The above image is a still from a video I came across on YouTube. That clip is very poignant in its message: that the concept of free speech is under assault and going up in flames. But, that assault is not being perpetrated by the government, but by the very citizens to whom the First Amendment’s provisions are afforded.
Originally, this post was going to talk about net neutrality, and how critical that the rules established by the FCC during the Obama administration be preserved. In a nutshell, net neutrality forbids ISPs like Comcast, AT&T, and Verizon from giving preferential treatment to certain content. All content must flow freely to the requester without any restrictions imposed, whether throttling bandwidth or assessing fees. To give that control to corporate interests would, in essence, give them the power to decide who succeeds on the Internet by promoting sites and opinions they deem favorable, and slowing or blocking the content of competitors or individuals with whom they disagree.
Publicly, these companies say they have no interest in altering the flow of information over the Internet. Yet, since the rules were adopted, those regulations have been challenged in court by the big phone and cable companies. Why? Why oppose and seek the reversal of rules that you say effectively have no impact? These efforts to date have been soundly defeated. When Donald Trump entered the White House, he named a new chairman of the FCC, Ajit Pai. Did you know he is a former lawyer for Verizon?. Sorry, I do not see much coincidence in the choice for the chair of this agency. If you cannot beat them in court, ensure that the President appoints someone who can change the rules himself. Disgusting.
But then, with my mind all fired up about net neutrality, I come across an article about how a white supremacist site, The Daily Stormer, had their domain registration cancelled by GoDaddy in response to the events that unfolded in Charlottesville, Virginia. They moved their site registration to Google Domains, and were promptly shown the door again by Google. The puzzling thing in it all: those who are up in arms about the very real danger of having their content controlled (and, by extension, certain points of view effectively silenced) by corporate entities if net neutrality rules are rescinded are applauding the very same sort of censorship through denial of domain registration. If this is not hypocrisy, I do not know what is.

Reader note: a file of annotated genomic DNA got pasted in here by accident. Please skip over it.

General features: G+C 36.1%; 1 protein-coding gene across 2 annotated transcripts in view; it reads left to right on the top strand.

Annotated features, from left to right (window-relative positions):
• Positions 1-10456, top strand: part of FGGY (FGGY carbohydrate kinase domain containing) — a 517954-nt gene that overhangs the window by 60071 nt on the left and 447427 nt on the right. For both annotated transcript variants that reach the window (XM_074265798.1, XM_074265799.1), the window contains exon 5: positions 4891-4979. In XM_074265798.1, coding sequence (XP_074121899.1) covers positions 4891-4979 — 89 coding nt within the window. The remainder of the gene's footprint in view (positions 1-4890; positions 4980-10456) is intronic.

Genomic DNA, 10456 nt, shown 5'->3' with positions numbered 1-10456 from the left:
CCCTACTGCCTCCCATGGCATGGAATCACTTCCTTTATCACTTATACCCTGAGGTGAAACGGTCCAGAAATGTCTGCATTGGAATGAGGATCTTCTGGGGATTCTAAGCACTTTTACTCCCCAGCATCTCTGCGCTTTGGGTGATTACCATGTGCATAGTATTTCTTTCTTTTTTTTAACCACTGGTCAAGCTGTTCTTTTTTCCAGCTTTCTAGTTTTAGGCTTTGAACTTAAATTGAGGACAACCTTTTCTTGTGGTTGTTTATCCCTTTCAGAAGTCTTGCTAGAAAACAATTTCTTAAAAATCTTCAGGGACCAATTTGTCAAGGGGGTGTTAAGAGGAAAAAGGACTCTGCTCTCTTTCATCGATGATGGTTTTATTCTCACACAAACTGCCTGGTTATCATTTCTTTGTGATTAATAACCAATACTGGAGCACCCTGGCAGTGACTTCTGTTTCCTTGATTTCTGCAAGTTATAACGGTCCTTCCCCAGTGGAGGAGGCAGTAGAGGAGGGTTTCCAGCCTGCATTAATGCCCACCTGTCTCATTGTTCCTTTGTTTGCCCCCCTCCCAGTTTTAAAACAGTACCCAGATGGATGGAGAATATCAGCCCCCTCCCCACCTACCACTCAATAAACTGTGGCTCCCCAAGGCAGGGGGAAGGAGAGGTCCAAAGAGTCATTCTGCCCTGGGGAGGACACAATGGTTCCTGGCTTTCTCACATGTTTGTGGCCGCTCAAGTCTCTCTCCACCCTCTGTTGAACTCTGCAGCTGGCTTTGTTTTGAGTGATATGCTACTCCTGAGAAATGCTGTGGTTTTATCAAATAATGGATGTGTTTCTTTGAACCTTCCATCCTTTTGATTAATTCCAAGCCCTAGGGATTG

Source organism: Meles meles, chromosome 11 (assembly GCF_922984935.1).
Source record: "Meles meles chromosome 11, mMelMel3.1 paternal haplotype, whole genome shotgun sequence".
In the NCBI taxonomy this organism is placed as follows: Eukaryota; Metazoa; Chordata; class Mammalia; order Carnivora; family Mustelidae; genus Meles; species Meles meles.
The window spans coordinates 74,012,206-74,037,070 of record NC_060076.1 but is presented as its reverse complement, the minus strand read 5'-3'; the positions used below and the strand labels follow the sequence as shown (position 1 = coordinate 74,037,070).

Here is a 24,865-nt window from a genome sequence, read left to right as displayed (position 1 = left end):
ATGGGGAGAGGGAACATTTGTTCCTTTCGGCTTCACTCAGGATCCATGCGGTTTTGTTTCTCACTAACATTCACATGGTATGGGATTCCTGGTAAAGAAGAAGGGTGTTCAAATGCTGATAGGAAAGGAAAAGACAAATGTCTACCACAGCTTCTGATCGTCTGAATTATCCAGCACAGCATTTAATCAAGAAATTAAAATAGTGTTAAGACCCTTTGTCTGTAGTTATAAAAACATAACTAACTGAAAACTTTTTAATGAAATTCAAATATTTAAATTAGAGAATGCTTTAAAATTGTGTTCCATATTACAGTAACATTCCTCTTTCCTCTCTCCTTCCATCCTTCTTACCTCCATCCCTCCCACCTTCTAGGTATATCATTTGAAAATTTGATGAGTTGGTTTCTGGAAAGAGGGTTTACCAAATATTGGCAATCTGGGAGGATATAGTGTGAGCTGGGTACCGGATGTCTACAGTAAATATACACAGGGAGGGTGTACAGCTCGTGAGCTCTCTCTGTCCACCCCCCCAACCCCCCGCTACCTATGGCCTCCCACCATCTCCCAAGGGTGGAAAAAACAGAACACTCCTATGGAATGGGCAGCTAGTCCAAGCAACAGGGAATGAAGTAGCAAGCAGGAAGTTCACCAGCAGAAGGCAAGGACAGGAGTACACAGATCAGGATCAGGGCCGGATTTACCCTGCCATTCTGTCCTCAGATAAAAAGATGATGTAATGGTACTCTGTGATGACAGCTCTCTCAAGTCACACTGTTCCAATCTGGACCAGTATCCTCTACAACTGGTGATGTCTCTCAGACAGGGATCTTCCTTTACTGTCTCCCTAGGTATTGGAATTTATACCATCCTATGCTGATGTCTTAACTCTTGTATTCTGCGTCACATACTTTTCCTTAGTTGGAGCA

Incidentally, this is the last week of the FCC’s public comment period related to this issue. You can make your commentary by visiting the relevant docket on the FCC website, then clicking “+New Filing.”
Net neutrality swirled with censorship, and I started thinking in even broader terms and about other recent events. Charlottesville. Protest and counter-protest. Berkeley. Statues and monuments on public property. THE FIRST AMENDMENT. This was morphing into something way bigger. In software development, this would be the equivalent of what is known as “requirements creep”, where the scope of the project blossoms beyond the original requirements.
The First Amendment
My view of government is a limited one. The Constitution exists to define the structure of our government, with the Bill of Rights established to protect individuals from the government. Laws exists to protect us from each other, and to further the exercise of the rights granted by the Bill of Rights.
“Congress shall make no law respecting an establishment of religion, or prohibiting the free exercise thereof; or abridging the freedom of speech, or of the press; or the right of the people peaceably to assemble, and to petition the government for a redress of grievances.”
So often, I see people complaining that their right to free speech is being violated when their comments are purged from a site. They have no basis to make an argument – private entities are not the government, and are free to implement any policy they like in their terms of service agreement. I personally do not agree with such policies, as they violate the spirit of our freedom of speech, but I observe them, nonetheless.
In forgetting, or not realizing, that “freedom of speech” only protects that right from government intervention, people also tend to forget that freedom of speech does not mean “freedom from consequences” as a result of that speech. Companies and government agencies are combing social media for questionable postings when hiring new employees or doing investigations for security clearances. One certainly cannot walk into their manager’s office, call him (or her) a “cocksucking pedophile mutant” and expect to remain employed. If someone chooses to attend a public event, like Charlottesville, they must accept the consequence that their mere presence will likely associate them with the extreme elements that are present, whether they actually agree with their extreme views or not.
Protests vs. Counterprotests
Constitutional provisions like the First Amendment must be observed by states and municipalities. When it comes to peaceful assembly, the Supreme Court has ruled in the past that local governments can impose rules in the interest of public safety regarding the location and time that said assemblies can take place. While I understand the need to have the ability to allocate resources to handle these events, I am also skeptical because it introduces the possibility that those rules can be abused to silence certain points of view under the umbrella of “public safety concerns”. It also gives opposition an opportunity to organize, for better or worse.